• Install a smoke detection system that includes smoke alarms and accessory flashing strobe lights or shakers to gain your attention if the alarms sound.
  • Test smoke alarms on a monthly basis by pushing the test button. Replace smoke alarm batteries every six months and whenever there is sign that the battery is low.
  • Think about what help you would need if your personal support network was not available in an emergency and how you would communicate.
  • Consider registering for the Text with 9-1-1 service at (external link).


Your emergency plan

  • Always plan alternate ways to get out of your home.
  • If you live in a high-rise building, contact the building management to be added to the “Person’s Requiring Assistance List” and request a copy of the building’s Fire Safety Plan
  • If you use a wheelchair, scooter, or other mobility device, request that an emergency evacuation chair be stored/ installed near a stairwell on the same floor on which you live so that your personal support network can readily use it to help you safely evacuate the building. Practice using the chair or other mobility device with members of your support network.
  • In your personal assessment checklist, identify areas of your body that have reduced sensation and make a list of instructions so that these areas can be checked for injuries after an emergency by your personal support network, if you cannot do so yourself.
  • Be prepared to give brief instructions regarding how to move you, should it be required.


Your emergency plan

  • Consider installing security lighting in each room of your home to help you safely move around, if you have reduced vision.
  • Have a long cane readily available to maneuver around obstacles. There may be debris on the floor or furniture that may have shifted. Make sure you keep extra canes at home or other places you spend time.
  • Store high-powered flashlights with wide beams and extra batteries where you can easily find them.
  • Keep lights in working order so first responders can make their way around in your home in an emergency.
  • Identify and mark all emergency supplies in advance with fluorescent tape, large print, or braille.
  • Mark gas, water, and electric shutoff valves in your home, in advance with fluorescent tape, large print or braille.
  • Familiarize yourself, in advance, with all escape routes and locations of emergency doors/exits on each floor of any building where you work, live and/or visit.

Non-Visible Disabilities and Medical Needs

Your emergency plan

  • Keep a list of your personal support network or anyone else who might be aware of your specific needs and may be able to assist you during an emergency.
  • Make a list of your medications (name, dose, frequencies, and the name of the prescribing doctor) and medical supplies to store in your emergency kit.
    • Inform your personal support network of where you store your medication and personal support kit in the event of an evacuation.
  • If you require medical treatment, discuss what you should do in the case of an emergency with your health care provider.
  • Keep a pencil and paper or portable electronic recording device handy for any new instructions provided to you during an emergency.
  • Consider wearing a MedicAlert bracelet or identification to help notify emergency responders about your disability.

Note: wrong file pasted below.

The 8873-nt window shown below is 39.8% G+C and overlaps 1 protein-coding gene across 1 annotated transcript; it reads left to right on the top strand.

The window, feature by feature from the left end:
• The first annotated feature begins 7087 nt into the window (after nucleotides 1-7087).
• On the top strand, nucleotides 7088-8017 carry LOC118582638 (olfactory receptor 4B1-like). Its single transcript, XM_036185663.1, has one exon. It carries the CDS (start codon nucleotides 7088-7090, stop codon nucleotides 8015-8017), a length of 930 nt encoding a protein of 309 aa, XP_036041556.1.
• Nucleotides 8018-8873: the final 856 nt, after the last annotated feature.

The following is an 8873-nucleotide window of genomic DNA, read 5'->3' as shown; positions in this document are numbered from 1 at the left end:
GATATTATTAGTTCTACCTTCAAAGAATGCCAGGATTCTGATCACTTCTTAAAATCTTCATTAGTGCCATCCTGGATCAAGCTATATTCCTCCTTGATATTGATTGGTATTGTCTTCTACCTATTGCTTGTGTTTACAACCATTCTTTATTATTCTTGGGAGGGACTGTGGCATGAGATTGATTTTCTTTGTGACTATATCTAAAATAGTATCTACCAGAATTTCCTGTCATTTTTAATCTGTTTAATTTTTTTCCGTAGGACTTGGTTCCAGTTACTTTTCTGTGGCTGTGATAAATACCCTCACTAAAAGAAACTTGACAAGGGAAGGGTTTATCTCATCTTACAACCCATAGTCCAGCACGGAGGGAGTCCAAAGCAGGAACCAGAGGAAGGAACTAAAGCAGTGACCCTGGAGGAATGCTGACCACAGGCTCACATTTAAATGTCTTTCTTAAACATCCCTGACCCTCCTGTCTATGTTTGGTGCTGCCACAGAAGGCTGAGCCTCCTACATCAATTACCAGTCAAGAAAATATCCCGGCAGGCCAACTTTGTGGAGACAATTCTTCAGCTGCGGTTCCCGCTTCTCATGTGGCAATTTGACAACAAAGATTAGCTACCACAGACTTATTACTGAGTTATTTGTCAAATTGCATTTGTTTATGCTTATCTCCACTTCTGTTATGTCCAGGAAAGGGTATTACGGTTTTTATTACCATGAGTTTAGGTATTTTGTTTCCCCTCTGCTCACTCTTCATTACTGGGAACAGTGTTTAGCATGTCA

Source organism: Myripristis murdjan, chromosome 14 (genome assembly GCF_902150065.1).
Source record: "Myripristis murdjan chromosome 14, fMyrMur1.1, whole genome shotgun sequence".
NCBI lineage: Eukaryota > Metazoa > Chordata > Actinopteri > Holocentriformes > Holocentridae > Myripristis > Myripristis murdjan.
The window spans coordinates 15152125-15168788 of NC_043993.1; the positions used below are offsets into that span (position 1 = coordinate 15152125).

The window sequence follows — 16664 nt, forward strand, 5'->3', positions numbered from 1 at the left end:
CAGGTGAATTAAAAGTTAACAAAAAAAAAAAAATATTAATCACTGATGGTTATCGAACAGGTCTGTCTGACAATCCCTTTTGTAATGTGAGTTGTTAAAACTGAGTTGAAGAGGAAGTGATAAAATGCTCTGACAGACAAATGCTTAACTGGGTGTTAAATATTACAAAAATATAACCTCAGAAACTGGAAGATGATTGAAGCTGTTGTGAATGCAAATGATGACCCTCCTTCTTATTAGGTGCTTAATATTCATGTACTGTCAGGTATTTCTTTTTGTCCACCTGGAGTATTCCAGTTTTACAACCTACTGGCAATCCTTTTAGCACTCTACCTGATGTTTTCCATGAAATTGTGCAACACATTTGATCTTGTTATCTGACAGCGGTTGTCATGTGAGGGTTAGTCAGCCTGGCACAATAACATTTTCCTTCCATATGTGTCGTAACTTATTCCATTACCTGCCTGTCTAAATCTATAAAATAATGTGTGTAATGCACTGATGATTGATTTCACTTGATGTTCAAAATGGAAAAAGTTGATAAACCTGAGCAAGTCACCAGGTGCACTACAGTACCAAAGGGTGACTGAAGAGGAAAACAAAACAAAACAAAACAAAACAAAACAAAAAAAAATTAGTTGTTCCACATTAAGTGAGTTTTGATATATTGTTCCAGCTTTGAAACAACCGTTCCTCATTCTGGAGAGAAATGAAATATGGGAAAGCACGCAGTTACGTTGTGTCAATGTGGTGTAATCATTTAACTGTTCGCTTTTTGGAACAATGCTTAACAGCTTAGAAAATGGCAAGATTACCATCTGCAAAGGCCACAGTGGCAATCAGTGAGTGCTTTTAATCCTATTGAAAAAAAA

• Request that a panic push button be installed in the building you work and/or live in, so that in an emergency you can notify others of your whereabouts and that you need help.

Halton Region has a series of seven pamphlets for:

  • Hearing
  • High-rise safety
  • Mobility
  • Non-visible disabilities
  • Older adults with disabilities
  • Travel considerations
  • Vision

Pamphlets can be mailed to your residence upon request; call 311 to order your pamphlets today. Pamphlets are also available for pick-up at Halton Regional Centre and various government and emergency responder facilities.

  • Make sure you also have enough food and water stored at home for your pets for 72-hours.
  • Identify a family member at home in charge of evacuating pets. In certain emergencies, you may need to evacuate without your pets.
  • Evacuation Centres can only accept service animals with the proper documentation. To shelter with your pets, make plans to stay with family, friends or pet-friendly hotels. You can also bring your pets to a local kennel or veterinary clinic; check with your service provider. 
  • Ensure you have food and water stored for 72-hours.
  • Make sure service animals have their identification tags and have a copy of service animal documentation.
  • Include your service animal in your home escape plan so they can safely join you when evacuating from your home.

Step Three: Get a Kit

Getting an emergency kit can ensure that you and your family will be self-sufficient for at least 72-hours. This will allow first responders responding to an emergency to focus their attention of the incident.

You can use a backpack or a duffle bag as your family’s emergency kit so it’s easier to bring with you in an emergency. Check your emergency kit twice a year to ensure freshness of food, water and medication. Remember to restock any items you may have used!

Emergency kits are available for purchase at the following locations:

  • Canadian Red Cross
  • Local hardware stores
  • Local CAA

Your kit should include:

  • flashlight
  • battery-operated radio and/or crank-radio
  • spare batteries (for flashlight and/or radio)
  • portable power banks (USB port)
  • chargers for electronic devices
  • first-aid kit
  • candles and matches/lighter
  • spare car keys and house keys
  • extra cash
  • important documents (photocopies of photo identification cards, passport, insurance policies) and a waterproof folder